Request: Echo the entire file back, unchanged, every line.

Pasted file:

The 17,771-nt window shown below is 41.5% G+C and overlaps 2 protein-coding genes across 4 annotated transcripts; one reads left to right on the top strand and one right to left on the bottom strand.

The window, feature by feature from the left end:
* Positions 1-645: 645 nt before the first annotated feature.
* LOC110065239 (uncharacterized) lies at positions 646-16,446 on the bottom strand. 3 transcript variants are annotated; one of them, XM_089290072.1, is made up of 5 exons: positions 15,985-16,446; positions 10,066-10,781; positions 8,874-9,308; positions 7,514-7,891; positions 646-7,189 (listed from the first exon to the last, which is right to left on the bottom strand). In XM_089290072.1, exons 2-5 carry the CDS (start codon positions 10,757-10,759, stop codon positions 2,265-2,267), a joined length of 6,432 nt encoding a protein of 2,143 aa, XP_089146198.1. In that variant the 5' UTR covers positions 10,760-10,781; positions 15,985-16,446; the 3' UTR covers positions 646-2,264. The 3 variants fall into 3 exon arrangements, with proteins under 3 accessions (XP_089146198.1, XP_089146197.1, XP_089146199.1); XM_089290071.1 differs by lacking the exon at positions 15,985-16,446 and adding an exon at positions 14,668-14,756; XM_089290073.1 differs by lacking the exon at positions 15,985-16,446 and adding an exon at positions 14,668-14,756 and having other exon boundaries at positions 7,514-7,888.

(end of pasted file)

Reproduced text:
The 17,771-nt window shown below is 41.5% G+C and overlaps 2 protein-coding genes across 4 annotated transcripts; one reads left to right on the top strand and one right to left on the bottom strand.

The window, feature by feature from the left end:
* Positions 1-645: 645 nt before the first annotated feature.
* LOC110065239 (uncharacterized) lies at positions 646-16,446 on the bottom strand. 3 transcript variants are annotated; one of them, XM_089290072.1, is made up of 5 exons: positions 15,985-16,446; positions 10,066-10,781; positions 8,874-9,308; positions 7,514-7,891; positions 646-7,189 (listed from the first exon to the last, which is right to left on the bottom strand). In XM_089290072.1, exons 2-5 carry the CDS (start codon positions 10,757-10,759, stop codon positions 2,265-2,267), a joined length of 6,432 nt encoding a protein of 2,143 aa, XP_089146198.1. In that variant the 5' UTR covers positions 10,760-10,781; positions 15,985-16,446; the 3' UTR covers positions 646-2,264. The 3 variants fall into 3 exon arrangements, with proteins under 3 accessions (XP_089146198.1, XP_089146197.1, XP_089146199.1); XM_089290071.1 differs by lacking the exon at positions 15,985-16,446 and adding an exon at positions 14,668-14,756; XM_089290073.1 differs by lacking the exon at positions 15,985-16,446 and adding an exon at positions 14,668-14,756 and having other exon boundaries at positions 7,514-7,888.